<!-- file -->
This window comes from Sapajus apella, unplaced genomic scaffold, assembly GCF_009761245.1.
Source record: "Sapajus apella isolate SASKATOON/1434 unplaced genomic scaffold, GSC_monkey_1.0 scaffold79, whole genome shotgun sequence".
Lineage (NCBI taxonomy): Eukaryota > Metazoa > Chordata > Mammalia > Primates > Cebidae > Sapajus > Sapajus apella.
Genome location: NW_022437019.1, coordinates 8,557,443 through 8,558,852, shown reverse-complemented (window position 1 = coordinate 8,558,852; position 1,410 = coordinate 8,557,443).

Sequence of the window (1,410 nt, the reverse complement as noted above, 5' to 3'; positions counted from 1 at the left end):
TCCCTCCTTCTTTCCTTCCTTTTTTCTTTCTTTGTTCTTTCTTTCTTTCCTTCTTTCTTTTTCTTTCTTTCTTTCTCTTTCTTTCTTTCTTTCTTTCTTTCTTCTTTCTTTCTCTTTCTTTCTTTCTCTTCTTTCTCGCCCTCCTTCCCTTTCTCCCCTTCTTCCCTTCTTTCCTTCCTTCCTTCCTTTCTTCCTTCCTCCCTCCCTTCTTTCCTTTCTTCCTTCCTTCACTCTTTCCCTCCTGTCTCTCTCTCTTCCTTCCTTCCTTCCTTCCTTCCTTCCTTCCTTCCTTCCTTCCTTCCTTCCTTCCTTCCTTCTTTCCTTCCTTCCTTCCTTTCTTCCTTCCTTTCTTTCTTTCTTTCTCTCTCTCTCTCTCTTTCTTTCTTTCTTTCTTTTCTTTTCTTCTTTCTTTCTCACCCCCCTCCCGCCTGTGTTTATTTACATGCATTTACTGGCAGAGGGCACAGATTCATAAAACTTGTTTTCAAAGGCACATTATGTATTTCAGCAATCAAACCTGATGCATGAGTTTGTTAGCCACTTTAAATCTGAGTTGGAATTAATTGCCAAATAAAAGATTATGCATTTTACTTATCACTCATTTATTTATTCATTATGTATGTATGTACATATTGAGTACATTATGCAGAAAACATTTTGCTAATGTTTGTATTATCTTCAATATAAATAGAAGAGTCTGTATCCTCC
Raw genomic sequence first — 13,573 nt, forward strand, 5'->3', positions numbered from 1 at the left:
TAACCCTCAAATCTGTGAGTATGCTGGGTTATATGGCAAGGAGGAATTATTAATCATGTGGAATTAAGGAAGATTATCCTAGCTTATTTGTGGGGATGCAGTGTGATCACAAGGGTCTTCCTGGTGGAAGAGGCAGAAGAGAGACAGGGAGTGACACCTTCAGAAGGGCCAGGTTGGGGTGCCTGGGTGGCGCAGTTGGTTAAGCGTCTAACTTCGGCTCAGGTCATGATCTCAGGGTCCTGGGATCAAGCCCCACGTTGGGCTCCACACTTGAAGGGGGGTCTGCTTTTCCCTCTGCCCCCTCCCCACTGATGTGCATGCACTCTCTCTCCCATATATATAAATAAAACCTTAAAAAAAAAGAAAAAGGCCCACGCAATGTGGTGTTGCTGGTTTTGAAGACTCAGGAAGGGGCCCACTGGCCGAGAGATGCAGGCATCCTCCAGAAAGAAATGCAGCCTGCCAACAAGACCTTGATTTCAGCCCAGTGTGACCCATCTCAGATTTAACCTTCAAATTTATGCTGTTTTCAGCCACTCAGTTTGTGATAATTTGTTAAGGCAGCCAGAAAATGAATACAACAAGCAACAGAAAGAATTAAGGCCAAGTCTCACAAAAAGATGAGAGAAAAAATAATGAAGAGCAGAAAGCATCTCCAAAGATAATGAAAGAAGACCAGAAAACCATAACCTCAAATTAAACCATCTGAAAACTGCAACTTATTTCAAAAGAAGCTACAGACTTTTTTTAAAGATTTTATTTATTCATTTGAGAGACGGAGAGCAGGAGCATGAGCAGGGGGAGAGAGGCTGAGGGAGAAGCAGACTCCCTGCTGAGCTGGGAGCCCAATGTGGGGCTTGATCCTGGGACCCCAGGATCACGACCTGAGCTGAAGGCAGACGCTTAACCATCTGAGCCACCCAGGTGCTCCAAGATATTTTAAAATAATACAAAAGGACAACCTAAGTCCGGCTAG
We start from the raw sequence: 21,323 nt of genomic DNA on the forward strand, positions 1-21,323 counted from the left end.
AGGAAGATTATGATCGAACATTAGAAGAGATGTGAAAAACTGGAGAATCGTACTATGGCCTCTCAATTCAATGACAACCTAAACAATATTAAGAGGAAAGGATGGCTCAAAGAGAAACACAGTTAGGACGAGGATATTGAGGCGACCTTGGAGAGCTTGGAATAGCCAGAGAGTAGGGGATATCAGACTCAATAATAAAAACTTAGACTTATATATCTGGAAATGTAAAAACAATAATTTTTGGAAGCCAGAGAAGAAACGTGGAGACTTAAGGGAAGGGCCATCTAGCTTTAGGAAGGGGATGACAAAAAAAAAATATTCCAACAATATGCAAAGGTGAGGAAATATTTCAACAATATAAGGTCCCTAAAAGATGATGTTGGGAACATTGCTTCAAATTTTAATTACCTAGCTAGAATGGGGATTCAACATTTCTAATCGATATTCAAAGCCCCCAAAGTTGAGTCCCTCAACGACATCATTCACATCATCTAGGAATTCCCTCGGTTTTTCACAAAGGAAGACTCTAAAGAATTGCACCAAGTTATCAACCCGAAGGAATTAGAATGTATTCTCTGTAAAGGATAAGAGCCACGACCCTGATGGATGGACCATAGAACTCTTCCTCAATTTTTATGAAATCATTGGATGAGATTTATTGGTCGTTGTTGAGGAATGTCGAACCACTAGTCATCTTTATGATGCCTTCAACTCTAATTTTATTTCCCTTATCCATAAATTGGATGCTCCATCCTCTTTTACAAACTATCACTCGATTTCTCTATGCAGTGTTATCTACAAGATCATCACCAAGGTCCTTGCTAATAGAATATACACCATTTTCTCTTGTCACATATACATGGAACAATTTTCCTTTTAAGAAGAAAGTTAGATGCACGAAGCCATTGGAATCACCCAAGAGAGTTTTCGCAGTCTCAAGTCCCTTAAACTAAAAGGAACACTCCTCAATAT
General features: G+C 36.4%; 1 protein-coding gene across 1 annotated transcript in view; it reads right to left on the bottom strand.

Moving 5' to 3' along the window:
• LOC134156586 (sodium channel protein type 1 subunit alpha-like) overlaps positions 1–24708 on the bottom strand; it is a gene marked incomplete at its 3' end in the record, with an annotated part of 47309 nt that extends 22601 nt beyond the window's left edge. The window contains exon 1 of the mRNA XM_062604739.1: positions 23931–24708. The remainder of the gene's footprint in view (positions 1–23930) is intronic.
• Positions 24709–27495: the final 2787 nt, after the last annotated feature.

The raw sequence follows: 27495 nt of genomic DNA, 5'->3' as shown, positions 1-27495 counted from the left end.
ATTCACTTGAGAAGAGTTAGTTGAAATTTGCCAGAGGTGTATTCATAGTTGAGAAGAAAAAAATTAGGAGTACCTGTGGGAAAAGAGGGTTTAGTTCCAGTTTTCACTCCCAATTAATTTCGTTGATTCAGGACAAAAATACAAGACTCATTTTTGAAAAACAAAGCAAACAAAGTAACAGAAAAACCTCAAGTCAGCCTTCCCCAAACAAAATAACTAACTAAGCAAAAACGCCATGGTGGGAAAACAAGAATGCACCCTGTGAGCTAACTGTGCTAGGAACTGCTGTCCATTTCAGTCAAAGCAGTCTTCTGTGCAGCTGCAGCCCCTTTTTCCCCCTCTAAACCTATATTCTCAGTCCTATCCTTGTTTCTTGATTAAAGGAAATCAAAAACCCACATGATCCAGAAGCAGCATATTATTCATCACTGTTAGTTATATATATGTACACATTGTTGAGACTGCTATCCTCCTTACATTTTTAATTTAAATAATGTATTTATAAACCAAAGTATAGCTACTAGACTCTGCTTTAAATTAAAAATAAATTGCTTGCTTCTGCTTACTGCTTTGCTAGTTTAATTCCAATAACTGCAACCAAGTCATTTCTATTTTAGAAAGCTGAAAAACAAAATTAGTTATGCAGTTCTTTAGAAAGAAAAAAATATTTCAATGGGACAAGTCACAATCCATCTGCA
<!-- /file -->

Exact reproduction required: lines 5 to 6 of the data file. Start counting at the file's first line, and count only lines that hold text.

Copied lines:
Sequence of the window (1,410 nt, the reverse complement as noted above, 5' to 3'; positions counted from 1 at the left end):
TCCCTCCTTCTTTCCTTCCTTTTTTCTTTCTTTGTTCTTTCTTTCTTTCCTTCTTTCTTTTTCTTTCTTTCTTTCTCTTTCTTTCTTTCTTTCTTTCTTTCTTCTTTCTTTCTCTTTCTTTCTTTCTCTTCTTTCTCGCCCTCCTTCCCTTTCTCCCCTTCTTCCCTTCTTTCCTTCCTTCCTTCCTTTCTTCCTTCCTCCCTCCCTTCTTTCCTTTCTTCCTTCCTTCACTCTTTCCCTCCTGTCTCTCTCTCTTCCTTCCTTCCTTCCTTCCTTCCTTCCTTCCTTCCTTCCTTCCTTCCTTCCTTCCTTCCTTCTTTCCTTCCTTCCTTCCTTTCTTCCTTCCTTTCTTTCTTTCTTTCTCTCTCTCTCTCTCTTTCTTTCTTTCTTTCTTTTCTTTTCTTCTTTCTTTCTCACCCCCCTCCCGCCTGTGTTTATTTACATGCATTTACTGGCAGAGGGCACAGATTCATAAAACTTGTTTTCAAAGGCACATTATGTATTTCAGCAATCAAACCTGATGCATGAGTTTGTTAGCCACTTTAAATCTGAGTTGGAATTAATTGCCAAATAAAAGATTATGCATTTTACTTATCACTCATTTATTTATTCATTATGTATGTATGTACATATTGAGTACATTATGCAGAAAACATTTTGCTAATGTTTGTATTATCTTCAATATAAATAGAAGAGTCTGTATCCTCC